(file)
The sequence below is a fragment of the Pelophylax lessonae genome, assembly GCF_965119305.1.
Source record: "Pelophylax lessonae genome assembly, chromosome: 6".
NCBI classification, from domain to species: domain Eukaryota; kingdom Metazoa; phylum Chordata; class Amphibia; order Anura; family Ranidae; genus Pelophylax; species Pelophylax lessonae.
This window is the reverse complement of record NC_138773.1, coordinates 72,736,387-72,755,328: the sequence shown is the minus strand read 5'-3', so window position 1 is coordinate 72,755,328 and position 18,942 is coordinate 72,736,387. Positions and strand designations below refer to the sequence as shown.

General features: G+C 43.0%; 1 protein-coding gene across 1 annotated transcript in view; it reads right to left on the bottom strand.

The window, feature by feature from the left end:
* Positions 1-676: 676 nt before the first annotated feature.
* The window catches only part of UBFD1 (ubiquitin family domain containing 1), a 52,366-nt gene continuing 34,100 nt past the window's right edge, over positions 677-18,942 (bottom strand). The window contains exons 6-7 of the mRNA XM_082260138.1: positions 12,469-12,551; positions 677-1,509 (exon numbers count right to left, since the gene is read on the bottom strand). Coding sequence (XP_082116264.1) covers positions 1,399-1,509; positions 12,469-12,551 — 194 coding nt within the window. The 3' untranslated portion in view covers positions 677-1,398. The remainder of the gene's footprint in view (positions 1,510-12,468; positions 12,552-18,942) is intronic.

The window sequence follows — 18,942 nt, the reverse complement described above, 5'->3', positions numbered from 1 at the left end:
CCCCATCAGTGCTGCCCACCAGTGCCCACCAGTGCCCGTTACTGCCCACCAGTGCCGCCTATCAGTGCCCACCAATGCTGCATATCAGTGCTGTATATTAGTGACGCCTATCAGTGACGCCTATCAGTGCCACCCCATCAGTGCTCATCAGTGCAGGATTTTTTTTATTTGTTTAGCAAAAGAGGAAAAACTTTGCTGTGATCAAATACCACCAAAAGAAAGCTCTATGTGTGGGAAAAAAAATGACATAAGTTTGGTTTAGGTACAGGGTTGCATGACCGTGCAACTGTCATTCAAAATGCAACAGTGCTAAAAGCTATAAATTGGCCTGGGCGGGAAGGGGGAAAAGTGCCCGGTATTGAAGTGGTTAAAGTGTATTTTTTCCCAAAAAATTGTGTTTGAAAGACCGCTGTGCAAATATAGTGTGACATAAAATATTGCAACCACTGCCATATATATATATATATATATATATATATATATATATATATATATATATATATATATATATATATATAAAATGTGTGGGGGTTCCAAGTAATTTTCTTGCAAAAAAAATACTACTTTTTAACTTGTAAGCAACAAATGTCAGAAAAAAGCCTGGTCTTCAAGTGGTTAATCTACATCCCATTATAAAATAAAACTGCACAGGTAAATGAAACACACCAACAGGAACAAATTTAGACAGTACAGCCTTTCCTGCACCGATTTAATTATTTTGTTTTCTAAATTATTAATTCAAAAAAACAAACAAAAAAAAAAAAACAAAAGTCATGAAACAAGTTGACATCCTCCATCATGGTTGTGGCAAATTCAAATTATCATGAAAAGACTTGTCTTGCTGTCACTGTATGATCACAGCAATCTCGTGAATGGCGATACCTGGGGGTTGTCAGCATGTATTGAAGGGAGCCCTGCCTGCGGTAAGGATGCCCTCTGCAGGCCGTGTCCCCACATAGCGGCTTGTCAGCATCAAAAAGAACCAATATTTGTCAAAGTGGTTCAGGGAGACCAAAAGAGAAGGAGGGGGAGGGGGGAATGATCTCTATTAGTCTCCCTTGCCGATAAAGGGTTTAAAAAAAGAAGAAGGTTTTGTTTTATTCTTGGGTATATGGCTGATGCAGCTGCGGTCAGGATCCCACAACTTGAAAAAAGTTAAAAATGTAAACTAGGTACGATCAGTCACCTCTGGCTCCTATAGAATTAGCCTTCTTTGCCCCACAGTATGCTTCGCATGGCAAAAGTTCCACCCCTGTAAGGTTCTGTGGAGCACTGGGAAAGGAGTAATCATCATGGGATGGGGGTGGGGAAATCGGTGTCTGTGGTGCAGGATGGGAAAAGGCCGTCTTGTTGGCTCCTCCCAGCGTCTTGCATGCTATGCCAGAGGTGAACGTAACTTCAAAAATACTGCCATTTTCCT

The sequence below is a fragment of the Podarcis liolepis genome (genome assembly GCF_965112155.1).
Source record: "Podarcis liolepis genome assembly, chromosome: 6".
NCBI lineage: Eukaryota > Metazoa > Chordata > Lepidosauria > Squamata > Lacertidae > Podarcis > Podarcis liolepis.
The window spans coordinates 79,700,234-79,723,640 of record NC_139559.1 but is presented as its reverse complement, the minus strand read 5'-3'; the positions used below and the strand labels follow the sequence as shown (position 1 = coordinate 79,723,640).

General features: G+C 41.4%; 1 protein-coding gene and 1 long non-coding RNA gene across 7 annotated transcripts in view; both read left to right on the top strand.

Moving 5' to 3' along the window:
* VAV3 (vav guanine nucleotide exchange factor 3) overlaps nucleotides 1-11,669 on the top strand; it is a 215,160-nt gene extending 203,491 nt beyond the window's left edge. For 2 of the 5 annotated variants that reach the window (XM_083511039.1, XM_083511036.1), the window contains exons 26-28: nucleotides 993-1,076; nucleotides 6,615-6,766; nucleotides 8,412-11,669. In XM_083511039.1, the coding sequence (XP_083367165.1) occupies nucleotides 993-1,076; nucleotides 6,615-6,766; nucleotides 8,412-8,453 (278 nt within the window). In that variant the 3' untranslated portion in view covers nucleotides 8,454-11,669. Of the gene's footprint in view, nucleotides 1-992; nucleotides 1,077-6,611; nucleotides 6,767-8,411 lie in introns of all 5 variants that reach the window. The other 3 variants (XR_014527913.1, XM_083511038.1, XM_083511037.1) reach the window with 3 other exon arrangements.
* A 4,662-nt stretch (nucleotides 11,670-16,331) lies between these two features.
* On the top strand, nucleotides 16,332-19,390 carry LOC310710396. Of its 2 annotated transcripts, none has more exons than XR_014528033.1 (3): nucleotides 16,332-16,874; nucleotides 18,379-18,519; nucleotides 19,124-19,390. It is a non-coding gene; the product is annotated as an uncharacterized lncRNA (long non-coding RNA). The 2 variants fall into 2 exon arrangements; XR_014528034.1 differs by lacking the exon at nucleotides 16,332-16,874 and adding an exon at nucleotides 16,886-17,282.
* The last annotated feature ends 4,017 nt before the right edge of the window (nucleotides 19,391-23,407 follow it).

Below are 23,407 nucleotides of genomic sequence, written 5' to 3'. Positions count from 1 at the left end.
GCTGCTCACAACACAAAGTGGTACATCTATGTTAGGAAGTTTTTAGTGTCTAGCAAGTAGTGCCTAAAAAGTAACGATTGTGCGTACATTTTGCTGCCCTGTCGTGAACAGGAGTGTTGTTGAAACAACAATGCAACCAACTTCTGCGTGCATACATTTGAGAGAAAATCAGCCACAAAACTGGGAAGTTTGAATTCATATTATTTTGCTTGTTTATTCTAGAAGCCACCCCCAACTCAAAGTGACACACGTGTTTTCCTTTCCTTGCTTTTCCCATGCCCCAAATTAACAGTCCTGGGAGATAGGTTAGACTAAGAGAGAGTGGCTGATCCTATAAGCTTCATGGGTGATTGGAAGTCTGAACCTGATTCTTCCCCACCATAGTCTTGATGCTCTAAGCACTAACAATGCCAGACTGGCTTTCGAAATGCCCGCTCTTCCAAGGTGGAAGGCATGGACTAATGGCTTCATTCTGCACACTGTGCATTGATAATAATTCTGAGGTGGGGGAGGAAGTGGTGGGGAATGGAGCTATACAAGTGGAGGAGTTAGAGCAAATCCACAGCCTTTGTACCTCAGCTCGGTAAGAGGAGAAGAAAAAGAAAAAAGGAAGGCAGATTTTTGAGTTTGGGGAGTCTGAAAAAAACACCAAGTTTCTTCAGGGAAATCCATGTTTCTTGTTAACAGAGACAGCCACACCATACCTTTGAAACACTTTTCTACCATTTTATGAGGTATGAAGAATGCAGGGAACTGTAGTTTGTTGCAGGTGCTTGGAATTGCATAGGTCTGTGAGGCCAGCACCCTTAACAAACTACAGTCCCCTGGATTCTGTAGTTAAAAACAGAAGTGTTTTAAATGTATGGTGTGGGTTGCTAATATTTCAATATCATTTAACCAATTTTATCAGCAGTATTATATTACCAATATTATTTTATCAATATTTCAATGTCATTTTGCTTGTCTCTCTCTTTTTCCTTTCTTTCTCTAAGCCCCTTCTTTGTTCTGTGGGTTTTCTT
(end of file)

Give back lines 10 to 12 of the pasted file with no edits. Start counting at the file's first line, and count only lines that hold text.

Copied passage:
CCCCATCAGTGCTGCCCACCAGTGCCCACCAGTGCCCGTTACTGCCCACCAGTGCCGCCTATCAGTGCCCACCAATGCTGCATATCAGTGCTGTATATTAGTGACGCCTATCAGTGACGCCTATCAGTGCCACCCCATCAGTGCTCATCAGTGCAGGATTTTTTTTATTTGTTTAGCAAAAGAGGAAAAACTTTGCTGTGATCAAATACCACCAAAAGAAAGCTCTATGTGTGGGAAAAAAAATGACATAAGTTTGGTTTAGGTACAGGGTTGCATGACCGTGCAACTGTCATTCAAAATGCAACAGTGCTAAAAGCTATAAATTGGCCTGGGCGGGAAGGGGGAAAAGTGCCCGGTATTGAAGTGGTTAAAGTGTATTTTTTCCCAAAAAATTGTGTTTGAAAGACCGCTGTGCAAATATAGTGTGACATAAAATATTGCAACCACTGCCATATATATATATATATATATATATATATATATATATATATATATATATATATATATATATATATATAAAATGTGTGGGGGTTCCAAGTAATTTTCTTGCAAAAAAAATACTACTTTTTAACTTGTAAGCAACAAATGTCAGAAAAAAGCCTGGTCTTCAAGTGGTTAATCTACATCCCATTATAAAATAAAACTGCACAGGTAAATGAAACACACCAACAGGAACAAATTTAGACAGTACAGCCTTTCCTGCACCGATTTAATTATTTTGTTTTCTAAATTATTAATTCAAAAAAACAAACAAAAAAAAAAAAACAAAAGTCATGAAACAAGTTGACATCCTCCATCATGGTTGTGGCAAATTCAAATTATCATGAAAAGACTTGTCTTGCTGTCACTGTATGATCACAGCAATCTCGTGAATGGCGATACCTGGGGGTTGTCAGCATGTATTGAAGGGAGCCCTGCCTGCGGTAAGGATGCCCTCTGCAGGCCGTGTCCCCACATAGCGGCTTGTCAGCATCAAAAAGAACCAATATTTGTCAAAGTGGTTCAGGGAGACCAAAAGAGAAGGAGGGGGAGGGGGGAATGATCTCTATTAGTCTCCCTTGCCGATAAAGGGTTTAAAAAAAGAAGAAGGTTTTGTTTTATTCTTGGGTATATGGCTGATGCAGCTGCGGTCAGGATCCCACAACTTGAAAAAAGTTAAAAATGTAAACTAGGTACGATCAGTCACCTCTGGCTCCTATAGAATTAGCCTTCTTTGCCCCACAGTATGCTTCGCATGGCAAAAGTTCCACCCCTGTAAGGTTCTGTGGAGCACTGGGAAAGGAGTAATCATCATGGGATGGGGGTGGGGAAATCGGTGTCTGTGGTGCAGGATGGGAAAAGGCCGTCTTGTTGGCTCCTCCCAGCGTCTTGCATGCTATGCCAGAGGTGAACGTAACTTCAAAAATACTGCCATTTTCCT

The sequence below is a fragment of the Podarcis liolepis genome (genome assembly GCF_965112155.1).
Source record: "Podarcis liolepis genome assembly, chromosome: 6".